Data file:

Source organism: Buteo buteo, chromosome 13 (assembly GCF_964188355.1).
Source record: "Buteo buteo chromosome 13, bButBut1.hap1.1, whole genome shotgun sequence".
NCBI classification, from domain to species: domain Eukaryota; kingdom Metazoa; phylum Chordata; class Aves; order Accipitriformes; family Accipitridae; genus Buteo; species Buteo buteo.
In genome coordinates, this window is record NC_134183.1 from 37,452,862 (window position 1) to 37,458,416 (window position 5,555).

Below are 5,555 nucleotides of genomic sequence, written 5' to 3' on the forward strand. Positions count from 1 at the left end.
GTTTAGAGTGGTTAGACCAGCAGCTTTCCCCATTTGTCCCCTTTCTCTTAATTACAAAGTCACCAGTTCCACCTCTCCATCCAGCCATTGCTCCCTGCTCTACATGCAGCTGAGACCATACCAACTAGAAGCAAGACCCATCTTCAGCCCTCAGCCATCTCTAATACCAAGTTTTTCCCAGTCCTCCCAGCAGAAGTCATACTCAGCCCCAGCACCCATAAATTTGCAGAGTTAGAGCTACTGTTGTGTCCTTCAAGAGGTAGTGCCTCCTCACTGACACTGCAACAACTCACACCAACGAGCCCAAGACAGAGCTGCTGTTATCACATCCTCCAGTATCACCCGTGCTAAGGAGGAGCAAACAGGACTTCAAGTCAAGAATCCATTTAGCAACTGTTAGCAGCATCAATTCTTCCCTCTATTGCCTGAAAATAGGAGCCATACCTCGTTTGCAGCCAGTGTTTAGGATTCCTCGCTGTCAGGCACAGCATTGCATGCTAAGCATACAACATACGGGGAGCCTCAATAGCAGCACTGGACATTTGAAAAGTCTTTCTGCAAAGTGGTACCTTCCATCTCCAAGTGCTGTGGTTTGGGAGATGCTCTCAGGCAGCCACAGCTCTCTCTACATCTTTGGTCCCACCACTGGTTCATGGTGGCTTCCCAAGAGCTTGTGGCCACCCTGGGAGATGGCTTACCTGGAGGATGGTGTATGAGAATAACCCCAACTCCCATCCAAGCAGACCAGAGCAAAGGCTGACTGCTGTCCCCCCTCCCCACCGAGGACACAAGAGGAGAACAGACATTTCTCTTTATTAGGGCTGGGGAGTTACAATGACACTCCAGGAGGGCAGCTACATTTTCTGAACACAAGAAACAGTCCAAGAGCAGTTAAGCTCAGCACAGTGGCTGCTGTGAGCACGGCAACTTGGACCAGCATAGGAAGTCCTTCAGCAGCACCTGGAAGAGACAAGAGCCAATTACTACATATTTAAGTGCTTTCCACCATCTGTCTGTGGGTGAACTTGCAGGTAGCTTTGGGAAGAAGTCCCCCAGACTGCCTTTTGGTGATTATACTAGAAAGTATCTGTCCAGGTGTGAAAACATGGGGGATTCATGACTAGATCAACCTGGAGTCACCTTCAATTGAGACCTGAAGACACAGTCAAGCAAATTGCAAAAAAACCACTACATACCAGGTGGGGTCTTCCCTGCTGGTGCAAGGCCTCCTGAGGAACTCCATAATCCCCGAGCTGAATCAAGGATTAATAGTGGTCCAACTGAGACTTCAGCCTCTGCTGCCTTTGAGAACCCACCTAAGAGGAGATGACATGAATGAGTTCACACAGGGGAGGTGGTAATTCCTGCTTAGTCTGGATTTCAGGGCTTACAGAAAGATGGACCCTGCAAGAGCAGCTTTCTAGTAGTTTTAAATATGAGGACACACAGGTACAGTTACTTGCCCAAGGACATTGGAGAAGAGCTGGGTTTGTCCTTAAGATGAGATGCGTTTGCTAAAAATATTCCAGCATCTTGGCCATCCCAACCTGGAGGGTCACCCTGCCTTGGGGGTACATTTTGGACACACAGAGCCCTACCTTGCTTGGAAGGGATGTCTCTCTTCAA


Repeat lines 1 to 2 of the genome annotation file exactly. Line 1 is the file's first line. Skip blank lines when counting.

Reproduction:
Source organism: Buteo buteo, chromosome 13 (assembly GCF_964188355.1).
Source record: "Buteo buteo chromosome 13, bButBut1.hap1.1, whole genome shotgun sequence".